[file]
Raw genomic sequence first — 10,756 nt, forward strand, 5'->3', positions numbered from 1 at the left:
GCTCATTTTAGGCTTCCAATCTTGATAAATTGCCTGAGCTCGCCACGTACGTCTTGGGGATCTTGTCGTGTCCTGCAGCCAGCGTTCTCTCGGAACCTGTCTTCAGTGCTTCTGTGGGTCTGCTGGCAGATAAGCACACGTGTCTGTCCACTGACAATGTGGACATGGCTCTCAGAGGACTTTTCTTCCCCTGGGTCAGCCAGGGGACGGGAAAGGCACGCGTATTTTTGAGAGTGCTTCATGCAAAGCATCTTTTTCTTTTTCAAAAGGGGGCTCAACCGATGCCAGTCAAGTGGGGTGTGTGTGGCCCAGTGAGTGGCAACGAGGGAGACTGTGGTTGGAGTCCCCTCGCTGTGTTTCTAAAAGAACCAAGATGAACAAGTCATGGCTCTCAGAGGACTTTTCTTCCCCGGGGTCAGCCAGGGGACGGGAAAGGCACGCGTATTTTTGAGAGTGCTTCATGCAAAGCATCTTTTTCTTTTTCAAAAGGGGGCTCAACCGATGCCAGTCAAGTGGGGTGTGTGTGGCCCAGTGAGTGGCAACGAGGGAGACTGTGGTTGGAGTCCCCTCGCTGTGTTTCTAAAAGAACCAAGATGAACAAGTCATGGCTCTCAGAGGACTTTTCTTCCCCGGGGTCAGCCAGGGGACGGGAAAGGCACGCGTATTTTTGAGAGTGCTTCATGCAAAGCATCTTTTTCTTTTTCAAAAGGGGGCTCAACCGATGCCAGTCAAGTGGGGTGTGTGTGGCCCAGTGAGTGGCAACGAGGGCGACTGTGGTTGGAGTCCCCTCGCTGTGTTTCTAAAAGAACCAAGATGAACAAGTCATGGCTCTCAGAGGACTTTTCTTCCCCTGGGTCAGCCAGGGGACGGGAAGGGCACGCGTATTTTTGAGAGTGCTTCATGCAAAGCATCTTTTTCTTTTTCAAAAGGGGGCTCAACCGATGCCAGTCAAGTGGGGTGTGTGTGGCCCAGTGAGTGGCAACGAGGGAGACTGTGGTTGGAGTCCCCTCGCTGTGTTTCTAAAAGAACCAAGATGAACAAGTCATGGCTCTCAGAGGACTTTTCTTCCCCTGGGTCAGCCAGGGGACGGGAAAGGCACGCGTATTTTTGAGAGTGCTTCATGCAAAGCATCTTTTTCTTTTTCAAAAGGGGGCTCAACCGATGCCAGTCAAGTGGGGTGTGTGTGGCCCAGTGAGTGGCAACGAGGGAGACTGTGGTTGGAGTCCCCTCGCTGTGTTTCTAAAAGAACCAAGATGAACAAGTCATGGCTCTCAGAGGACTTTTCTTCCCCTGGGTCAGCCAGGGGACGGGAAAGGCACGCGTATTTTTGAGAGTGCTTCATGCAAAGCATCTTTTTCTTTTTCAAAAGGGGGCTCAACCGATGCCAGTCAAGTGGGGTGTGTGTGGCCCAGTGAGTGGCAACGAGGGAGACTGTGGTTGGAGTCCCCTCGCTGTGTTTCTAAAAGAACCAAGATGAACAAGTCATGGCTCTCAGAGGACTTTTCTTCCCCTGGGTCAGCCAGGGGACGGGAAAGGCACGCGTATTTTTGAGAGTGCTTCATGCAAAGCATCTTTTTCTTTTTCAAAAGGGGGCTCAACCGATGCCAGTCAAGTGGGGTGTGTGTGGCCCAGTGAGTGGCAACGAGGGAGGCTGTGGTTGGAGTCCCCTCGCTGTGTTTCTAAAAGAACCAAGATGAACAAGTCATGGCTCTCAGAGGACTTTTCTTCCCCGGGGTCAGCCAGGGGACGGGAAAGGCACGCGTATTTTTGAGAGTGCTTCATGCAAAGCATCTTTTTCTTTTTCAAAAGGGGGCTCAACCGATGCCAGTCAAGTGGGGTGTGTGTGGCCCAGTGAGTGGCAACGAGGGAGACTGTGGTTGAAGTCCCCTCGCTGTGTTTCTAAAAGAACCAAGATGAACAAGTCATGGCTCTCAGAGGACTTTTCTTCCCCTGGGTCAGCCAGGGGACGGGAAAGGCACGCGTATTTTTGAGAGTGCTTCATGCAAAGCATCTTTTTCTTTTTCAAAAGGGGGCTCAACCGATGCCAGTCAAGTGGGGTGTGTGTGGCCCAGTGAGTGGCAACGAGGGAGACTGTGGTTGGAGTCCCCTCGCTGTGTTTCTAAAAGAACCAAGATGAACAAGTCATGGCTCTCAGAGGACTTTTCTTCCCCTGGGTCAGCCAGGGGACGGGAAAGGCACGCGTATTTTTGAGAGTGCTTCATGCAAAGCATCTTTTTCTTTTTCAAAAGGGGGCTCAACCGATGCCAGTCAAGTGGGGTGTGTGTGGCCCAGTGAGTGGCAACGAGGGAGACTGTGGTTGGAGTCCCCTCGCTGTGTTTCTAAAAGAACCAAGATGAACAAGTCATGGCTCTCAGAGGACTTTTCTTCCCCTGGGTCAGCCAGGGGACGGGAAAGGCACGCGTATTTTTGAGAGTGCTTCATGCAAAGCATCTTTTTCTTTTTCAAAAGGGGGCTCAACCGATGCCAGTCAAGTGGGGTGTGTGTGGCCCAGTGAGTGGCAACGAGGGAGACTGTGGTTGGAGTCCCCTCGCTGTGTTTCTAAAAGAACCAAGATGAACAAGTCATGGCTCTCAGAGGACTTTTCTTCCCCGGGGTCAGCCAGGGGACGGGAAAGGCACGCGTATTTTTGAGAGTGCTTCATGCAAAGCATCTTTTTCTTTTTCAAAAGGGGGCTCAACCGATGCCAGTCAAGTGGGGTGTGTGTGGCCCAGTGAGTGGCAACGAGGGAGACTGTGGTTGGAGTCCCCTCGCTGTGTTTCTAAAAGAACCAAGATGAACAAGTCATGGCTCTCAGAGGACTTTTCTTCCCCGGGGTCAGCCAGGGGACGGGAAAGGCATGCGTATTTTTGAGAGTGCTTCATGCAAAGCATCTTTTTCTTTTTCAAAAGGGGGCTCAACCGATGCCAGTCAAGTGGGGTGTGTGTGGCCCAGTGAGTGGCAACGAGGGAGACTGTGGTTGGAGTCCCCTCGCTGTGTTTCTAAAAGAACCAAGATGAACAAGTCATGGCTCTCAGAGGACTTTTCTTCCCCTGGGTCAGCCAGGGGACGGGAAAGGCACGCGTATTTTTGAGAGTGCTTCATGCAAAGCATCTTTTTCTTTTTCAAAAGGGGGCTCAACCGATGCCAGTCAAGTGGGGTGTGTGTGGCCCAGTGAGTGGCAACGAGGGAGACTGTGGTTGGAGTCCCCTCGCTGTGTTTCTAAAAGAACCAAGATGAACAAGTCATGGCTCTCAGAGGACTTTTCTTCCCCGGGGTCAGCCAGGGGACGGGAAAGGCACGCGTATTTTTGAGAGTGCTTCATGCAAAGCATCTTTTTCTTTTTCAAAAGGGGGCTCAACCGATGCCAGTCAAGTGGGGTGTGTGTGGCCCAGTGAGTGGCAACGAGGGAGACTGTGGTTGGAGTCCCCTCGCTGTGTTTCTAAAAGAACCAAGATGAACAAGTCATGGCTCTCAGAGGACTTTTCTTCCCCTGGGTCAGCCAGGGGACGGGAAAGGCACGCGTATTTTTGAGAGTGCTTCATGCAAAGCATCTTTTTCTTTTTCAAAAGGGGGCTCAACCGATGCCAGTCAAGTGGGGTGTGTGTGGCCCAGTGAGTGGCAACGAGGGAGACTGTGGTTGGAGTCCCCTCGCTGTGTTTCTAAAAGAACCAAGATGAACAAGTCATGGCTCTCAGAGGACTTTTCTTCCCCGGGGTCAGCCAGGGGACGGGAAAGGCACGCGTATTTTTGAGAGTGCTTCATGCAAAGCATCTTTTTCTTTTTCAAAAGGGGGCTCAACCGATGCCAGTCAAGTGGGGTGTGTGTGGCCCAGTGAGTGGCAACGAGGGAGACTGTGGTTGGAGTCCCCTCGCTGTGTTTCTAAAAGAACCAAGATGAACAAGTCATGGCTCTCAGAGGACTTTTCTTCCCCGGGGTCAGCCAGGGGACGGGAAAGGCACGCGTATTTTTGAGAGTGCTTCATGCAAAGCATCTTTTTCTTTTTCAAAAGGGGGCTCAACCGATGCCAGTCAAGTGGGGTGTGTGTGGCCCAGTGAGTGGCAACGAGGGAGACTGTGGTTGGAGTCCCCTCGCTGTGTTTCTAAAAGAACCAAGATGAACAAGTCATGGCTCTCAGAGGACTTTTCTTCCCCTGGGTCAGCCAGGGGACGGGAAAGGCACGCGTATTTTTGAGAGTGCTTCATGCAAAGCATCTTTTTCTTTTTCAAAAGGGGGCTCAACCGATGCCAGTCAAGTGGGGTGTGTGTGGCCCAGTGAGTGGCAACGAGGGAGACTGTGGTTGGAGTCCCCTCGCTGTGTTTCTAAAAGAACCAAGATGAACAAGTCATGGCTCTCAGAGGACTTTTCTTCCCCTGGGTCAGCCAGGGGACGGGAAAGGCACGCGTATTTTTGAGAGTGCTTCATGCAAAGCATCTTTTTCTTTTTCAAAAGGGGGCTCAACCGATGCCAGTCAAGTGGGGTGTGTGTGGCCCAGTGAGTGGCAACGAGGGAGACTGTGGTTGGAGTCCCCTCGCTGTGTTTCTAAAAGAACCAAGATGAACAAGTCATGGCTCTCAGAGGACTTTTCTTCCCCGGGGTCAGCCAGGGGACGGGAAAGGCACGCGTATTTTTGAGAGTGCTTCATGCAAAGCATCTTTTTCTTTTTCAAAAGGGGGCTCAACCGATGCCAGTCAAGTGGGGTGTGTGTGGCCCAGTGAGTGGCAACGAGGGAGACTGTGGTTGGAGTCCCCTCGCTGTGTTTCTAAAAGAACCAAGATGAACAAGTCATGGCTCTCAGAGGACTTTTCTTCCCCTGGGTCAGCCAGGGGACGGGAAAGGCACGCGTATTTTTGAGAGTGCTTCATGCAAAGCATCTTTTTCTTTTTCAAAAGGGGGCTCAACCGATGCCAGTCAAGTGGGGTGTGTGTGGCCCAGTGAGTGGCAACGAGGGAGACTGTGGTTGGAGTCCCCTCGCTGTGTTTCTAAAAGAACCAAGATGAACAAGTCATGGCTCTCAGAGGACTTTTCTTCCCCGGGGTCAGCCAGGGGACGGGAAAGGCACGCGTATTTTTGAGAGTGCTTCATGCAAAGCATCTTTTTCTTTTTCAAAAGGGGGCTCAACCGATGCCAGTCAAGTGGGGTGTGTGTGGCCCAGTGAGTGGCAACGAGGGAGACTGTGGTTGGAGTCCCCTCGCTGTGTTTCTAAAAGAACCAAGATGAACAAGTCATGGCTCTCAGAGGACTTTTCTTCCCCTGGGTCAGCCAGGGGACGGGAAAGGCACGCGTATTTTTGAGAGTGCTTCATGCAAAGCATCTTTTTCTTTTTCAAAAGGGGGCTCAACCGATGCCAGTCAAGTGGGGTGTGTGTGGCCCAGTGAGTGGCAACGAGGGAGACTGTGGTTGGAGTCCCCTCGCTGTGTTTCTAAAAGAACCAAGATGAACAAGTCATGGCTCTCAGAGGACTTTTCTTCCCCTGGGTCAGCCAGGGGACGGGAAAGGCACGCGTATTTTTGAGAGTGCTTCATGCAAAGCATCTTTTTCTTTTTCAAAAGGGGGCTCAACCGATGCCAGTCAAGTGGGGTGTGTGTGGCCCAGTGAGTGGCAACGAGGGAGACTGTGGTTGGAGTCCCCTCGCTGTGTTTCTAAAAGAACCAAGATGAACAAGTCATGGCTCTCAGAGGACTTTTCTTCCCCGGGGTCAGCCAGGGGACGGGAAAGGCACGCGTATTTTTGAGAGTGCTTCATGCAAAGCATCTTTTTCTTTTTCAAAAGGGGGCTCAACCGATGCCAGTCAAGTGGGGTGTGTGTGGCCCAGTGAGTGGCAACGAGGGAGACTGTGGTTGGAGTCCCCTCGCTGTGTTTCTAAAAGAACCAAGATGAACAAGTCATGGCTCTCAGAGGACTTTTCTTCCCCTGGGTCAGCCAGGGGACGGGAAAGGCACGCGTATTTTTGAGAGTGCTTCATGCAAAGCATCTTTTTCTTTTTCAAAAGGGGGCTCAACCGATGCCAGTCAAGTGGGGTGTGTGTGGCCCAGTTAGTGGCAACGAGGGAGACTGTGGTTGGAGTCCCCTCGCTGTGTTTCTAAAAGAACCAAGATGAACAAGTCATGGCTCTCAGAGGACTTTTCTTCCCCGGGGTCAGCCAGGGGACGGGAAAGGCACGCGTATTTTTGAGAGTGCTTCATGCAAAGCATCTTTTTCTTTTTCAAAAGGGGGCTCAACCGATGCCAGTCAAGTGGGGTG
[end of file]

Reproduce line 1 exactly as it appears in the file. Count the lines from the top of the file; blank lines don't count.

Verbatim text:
Raw genomic sequence first — 10,756 nt, forward strand, 5'->3', positions numbered from 1 at the left: